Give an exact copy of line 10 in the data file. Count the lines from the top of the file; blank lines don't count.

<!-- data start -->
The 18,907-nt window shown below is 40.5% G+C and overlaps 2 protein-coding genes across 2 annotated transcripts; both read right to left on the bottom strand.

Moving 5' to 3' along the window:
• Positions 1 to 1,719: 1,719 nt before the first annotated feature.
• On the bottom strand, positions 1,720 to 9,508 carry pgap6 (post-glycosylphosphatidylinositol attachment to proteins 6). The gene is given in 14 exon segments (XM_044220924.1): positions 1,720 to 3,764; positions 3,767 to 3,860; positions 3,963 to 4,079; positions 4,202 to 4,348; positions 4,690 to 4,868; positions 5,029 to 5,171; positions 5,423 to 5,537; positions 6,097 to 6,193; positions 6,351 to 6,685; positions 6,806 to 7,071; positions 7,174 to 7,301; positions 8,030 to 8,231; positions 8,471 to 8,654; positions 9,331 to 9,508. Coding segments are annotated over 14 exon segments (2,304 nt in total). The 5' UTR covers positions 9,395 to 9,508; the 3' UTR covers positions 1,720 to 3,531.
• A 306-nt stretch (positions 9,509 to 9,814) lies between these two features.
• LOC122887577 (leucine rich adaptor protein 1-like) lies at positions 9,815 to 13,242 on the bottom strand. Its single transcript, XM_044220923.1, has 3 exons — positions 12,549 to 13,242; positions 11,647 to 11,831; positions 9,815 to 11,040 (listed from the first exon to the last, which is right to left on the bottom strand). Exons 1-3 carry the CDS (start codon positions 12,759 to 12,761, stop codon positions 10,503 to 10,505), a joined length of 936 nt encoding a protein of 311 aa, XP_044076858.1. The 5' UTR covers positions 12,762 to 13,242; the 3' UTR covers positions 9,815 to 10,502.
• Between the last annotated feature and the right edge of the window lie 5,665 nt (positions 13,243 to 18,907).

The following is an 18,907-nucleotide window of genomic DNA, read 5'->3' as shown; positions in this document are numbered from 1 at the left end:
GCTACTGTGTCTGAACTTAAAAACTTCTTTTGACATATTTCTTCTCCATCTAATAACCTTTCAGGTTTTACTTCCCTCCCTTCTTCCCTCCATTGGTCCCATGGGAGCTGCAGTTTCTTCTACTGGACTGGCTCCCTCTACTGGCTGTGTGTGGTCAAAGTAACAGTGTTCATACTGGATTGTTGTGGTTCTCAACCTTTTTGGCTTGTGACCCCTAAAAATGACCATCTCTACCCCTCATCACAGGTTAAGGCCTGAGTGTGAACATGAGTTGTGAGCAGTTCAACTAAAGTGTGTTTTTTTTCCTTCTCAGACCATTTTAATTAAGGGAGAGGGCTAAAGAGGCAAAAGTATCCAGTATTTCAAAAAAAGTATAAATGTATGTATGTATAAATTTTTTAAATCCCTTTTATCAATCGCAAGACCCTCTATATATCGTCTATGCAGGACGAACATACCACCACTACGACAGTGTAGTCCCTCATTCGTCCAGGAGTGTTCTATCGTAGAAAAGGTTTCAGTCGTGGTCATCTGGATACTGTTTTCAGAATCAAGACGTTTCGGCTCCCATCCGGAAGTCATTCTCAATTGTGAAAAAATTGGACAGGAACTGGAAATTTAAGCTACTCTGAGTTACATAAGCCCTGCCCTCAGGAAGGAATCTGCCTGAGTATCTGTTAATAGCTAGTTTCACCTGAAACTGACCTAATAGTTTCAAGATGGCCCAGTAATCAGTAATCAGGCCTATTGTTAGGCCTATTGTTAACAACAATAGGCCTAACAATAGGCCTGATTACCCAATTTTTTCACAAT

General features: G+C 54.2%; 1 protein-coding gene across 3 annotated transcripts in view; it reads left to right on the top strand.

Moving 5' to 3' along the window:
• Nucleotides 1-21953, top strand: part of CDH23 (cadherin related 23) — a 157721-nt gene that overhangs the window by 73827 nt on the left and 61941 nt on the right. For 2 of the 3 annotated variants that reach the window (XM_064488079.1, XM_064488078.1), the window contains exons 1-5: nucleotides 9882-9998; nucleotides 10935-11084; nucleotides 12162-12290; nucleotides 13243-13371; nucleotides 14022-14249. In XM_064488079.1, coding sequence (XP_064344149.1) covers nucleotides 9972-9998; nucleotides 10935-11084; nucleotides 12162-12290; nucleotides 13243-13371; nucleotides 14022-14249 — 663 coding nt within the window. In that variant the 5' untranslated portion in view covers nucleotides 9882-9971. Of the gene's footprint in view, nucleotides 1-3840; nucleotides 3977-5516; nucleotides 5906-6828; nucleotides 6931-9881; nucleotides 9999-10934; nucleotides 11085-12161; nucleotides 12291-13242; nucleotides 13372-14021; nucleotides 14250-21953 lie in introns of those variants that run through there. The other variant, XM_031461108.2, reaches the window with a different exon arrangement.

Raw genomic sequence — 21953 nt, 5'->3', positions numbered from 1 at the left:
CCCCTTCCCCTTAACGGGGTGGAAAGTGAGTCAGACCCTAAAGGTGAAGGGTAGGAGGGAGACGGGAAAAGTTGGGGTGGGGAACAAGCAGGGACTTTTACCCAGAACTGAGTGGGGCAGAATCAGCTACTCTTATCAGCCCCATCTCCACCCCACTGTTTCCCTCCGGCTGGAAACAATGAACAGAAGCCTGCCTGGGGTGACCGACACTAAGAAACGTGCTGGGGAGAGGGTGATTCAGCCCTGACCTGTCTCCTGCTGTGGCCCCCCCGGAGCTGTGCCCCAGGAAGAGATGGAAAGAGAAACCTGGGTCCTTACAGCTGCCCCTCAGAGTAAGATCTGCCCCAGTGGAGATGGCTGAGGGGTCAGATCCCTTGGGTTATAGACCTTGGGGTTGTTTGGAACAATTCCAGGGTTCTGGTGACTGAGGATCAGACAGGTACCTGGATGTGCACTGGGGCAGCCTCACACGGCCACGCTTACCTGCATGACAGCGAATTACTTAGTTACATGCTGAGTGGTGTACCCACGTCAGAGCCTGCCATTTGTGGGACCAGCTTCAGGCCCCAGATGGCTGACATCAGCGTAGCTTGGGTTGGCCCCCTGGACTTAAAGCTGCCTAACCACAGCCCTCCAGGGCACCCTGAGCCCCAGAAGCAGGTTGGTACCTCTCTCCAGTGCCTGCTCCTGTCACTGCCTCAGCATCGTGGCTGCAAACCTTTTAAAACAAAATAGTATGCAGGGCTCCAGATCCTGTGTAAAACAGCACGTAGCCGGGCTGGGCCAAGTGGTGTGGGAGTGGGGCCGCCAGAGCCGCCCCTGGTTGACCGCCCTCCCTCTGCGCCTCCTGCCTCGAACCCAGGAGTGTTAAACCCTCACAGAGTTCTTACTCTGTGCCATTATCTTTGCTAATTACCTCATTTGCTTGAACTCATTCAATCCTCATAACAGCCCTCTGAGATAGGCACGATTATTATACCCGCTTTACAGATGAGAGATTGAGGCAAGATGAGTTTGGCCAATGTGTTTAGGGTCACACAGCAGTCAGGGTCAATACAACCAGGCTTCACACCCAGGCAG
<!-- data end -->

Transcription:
General features: G+C 54.2%; 1 protein-coding gene across 3 annotated transcripts in view; it reads left to right on the top strand.